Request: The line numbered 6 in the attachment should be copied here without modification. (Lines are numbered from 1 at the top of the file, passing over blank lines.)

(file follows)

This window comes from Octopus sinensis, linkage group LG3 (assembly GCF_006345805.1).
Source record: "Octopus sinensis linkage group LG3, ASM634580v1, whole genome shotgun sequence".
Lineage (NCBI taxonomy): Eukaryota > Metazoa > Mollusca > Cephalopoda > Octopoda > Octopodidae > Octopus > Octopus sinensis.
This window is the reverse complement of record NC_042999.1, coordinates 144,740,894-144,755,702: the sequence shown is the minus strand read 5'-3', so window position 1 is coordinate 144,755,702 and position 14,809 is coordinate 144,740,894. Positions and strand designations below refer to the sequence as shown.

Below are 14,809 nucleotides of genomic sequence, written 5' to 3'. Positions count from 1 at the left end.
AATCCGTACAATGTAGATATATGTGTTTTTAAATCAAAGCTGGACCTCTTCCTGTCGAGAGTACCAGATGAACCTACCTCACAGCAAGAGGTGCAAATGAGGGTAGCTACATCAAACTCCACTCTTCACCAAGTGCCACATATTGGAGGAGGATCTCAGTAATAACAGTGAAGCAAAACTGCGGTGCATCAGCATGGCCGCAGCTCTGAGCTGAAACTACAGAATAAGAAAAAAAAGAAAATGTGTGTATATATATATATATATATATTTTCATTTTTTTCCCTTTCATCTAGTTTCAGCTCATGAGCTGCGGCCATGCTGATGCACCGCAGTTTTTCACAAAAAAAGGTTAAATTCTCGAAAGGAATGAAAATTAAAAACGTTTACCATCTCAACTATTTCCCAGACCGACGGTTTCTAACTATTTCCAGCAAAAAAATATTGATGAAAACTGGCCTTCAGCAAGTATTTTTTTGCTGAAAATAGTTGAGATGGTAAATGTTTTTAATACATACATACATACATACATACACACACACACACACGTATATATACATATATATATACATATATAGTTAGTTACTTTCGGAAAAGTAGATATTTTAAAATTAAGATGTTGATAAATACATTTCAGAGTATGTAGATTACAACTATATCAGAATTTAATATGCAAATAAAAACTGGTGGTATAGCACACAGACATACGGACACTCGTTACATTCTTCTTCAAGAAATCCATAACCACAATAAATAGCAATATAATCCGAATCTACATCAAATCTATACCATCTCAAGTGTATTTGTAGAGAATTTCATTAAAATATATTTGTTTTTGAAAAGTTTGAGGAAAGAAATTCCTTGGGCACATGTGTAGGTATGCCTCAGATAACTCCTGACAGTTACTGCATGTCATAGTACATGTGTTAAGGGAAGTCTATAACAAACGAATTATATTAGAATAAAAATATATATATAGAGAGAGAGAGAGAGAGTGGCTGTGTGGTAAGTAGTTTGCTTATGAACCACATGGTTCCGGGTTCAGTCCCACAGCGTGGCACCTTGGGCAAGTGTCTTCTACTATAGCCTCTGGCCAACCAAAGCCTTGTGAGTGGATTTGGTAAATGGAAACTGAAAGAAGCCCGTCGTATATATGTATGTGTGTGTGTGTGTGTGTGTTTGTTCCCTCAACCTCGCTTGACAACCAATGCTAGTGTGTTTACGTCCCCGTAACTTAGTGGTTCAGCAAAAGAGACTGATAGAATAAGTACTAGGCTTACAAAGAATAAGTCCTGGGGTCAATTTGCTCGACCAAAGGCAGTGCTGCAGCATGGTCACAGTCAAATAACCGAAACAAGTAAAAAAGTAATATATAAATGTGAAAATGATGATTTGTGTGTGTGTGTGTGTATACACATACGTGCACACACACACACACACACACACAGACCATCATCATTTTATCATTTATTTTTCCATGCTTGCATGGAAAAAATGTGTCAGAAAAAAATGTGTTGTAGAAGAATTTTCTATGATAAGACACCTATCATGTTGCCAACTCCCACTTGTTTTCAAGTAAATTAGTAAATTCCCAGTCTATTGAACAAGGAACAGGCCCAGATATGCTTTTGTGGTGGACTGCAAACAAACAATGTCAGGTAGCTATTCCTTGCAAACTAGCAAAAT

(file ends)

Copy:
AATCCGTACAATGTAGATATATGTGTTTTTAAATCAAAGCTGGACCTCTTCCTGTCGAGAGTACCAGATGAACCTACCTCACAGCAAGAGGTGCAAATGAGGGTAGCTACATCAAACTCCACTCTTCACCAAGTGCCACATATTGGAGGAGGATCTCAGTAATAACAGTGAAGCAAAACTGCGGTGCATCAGCATGGCCGCAGCTCTGAGCTGAAACTACAGAATAAGAAAAAAAAGAAAATGTGTGTATATATATATATATATATATTTTCATTTTTTTCCCTTTCATCTAGTTTCAGCTCATGAGCTGCGGCCATGCTGATGCACCGCAGTTTTTCACAAAAAAAGGTTAAATTCTCGAAAGGAATGAAAATTAAAAACGTTTACCATCTCAACTATTTCCCAGACCGACGGTTTCTAACTATTTCCAGCAAAAAAATATTGATGAAAACTGGCCTTCAGCAAGTATTTTTTTGCTGAAAATAGTTGAGATGGTAAATGTTTTTAATACATACATACATACATACATACACACACACACACACGTATATATACATATATATATACATATATAGTTAGTTACTTTCGGAAAAGTAGATATTTTAAAATTAAGATGTTGATAAATACATTTCAGAGTATGTAGATTACAACTATATCAGAATTTAATATGCAAATAAAAACTGGTGGTATAGCACACAGACATACGGACACTCGTTACATTCTTCTTCAAGAAATCCATAACCACAATAAATAGCAATATAATCCGAATCTACATCAAATCTATACCATCTCAAGTGTATTTGTAGAGAATTTCATTAAAATATATTTGTTTTTGAAAAGTTTGAGGAAAGAAATTCCTTGGGCACATGTGTAGGTATGCCTCAGATAACTCCTGACAGTTACTGCATGTCATAGTACATGTGTTAAGGGAAGTCTATAACAAACGAATTATATTAGAATAAAAATATATATATAGAGAGAGAGAGAGAGAGTGGCTGTGTGGTAAGTAGTTTGCTTATGAACCACATGGTTCCGGGTTCAGTCCCACAGCGTGGCACCTTGGGCAAGTGTCTTCTACTATAGCCTCTGGCCAACCAAAGCCTTGTGAGTGGATTTGGTAAATGGAAACTGAAAGAAGCCCGTCGTATATATGTATGTGTGTGTGTGTGTGTGTGTTTGTTCCCTCAACCTCGCTTGACAACCAATGCTAGTGTGTTTACGTCCCCGTAACTTAGTGGTTCAGCAAAAGAGACTGATAGAATAAGTACTAGGCTTACAAAGAATAAGTCCTGGGGTCAATTTGCTCGACCAAAGGCAGTGCTGCAGCATGGTCACAGTCAAATAACCGAAACAAGTAAAAAAGTAATATATAAATGTGAAAATGATGATTTGTGTGTGTGTGTGTGTATACACATACGTGCACACACACACACACACACACACAGACCATCATCATTTTATCATTTATTTTTCCATGCTTGCATGGAAAAAATGTGTCAGAAAAAAATGTGTTGTAGAAGAATTTTCTATGATAAGACACCTATCATGTTGCCAACTCCCACTTGTTTTCAAGTAAATTAGTAAATTCCCAGTCTATTGAACAAGGAACAGGCCCAGATATGCTTTTGTGGTGGACTGCAAACAAACAATGTCAGGTAGCTATTCCTTGCAAACTAGCAAAAT